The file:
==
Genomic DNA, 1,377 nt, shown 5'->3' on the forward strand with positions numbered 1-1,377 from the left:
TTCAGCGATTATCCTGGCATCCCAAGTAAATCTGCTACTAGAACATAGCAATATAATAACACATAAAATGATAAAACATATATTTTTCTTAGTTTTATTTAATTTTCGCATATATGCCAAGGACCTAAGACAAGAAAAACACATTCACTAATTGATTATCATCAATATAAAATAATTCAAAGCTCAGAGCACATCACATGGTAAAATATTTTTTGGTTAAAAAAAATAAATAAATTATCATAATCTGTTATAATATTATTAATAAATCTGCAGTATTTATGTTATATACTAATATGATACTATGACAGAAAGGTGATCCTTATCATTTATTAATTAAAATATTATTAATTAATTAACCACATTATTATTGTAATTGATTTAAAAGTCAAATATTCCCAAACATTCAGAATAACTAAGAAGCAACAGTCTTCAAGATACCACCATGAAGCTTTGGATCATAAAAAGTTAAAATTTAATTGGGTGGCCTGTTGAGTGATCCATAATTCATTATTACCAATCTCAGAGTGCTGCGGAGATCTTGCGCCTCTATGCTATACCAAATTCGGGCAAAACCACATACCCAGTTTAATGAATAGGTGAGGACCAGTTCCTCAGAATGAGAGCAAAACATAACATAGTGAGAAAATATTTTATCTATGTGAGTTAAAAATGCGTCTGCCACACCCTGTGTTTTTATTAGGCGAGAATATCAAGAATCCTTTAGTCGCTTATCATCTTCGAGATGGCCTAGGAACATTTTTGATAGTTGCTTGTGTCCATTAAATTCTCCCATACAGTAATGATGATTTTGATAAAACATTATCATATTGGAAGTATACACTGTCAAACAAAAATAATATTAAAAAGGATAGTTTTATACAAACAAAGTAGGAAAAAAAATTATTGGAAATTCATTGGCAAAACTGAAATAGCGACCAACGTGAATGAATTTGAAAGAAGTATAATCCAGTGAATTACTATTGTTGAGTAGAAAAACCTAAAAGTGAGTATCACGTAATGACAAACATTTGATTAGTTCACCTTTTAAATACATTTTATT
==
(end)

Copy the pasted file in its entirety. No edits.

Genomic DNA, 1,377 nt, shown 5'->3' on the forward strand with positions numbered 1-1,377 from the left:
TTCAGCGATTATCCTGGCATCCCAAGTAAATCTGCTACTAGAACATAGCAATATAATAACACATAAAATGATAAAACATATATTTTTCTTAGTTTTATTTAATTTTCGCATATATGCCAAGGACCTAAGACAAGAAAAACACATTCACTAATTGATTATCATCAATATAAAATAATTCAAAGCTCAGAGCACATCACATGGTAAAATATTTTTTGGTTAAAAAAAATAAATAAATTATCATAATCTGTTATAATATTATTAATAAATCTGCAGTATTTATGTTATATACTAATATGATACTATGACAGAAAGGTGATCCTTATCATTTATTAATTAAAATATTATTAATTAATTAACCACATTATTATTGTAATTGATTTAAAAGTCAAATATTCCCAAACATTCAGAATAACTAAGAAGCAACAGTCTTCAAGATACCACCATGAAGCTTTGGATCATAAAAAGTTAAAATTTAATTGGGTGGCCTGTTGAGTGATCCATAATTCATTATTACCAATCTCAGAGTGCTGCGGAGATCTTGCGCCTCTATGCTATACCAAATTCGGGCAAAACCACATACCCAGTTTAATGAATAGGTGAGGACCAGTTCCTCAGAATGAGAGCAAAACATAACATAGTGAGAAAATATTTTATCTATGTGAGTTAAAAATGCGTCTGCCACACCCTGTGTTTTTATTAGGCGAGAATATCAAGAATCCTTTAGTCGCTTATCATCTTCGAGATGGCCTAGGAACATTTTTGATAGTTGCTTGTGTCCATTAAATTCTCCCATACAGTAATGATGATTTTGATAAAACATTATCATATTGGAAGTATACACTGTCAAACAAAAATAATATTAAAAAGGATAGTTTTATACAAACAAAGTAGGAAAAAAAATTATTGGAAATTCATTGGCAAAACTGAAATAGCGACCAACGTGAATGAATTTGAAAGAAGTATAATCCAGTGAATTACTATTGTTGAGTAGAAAAACCTAAAAGTGAGTATCACGTAATGACAAACATTTGATTAGTTCACCTTTTAAATACATTTTATT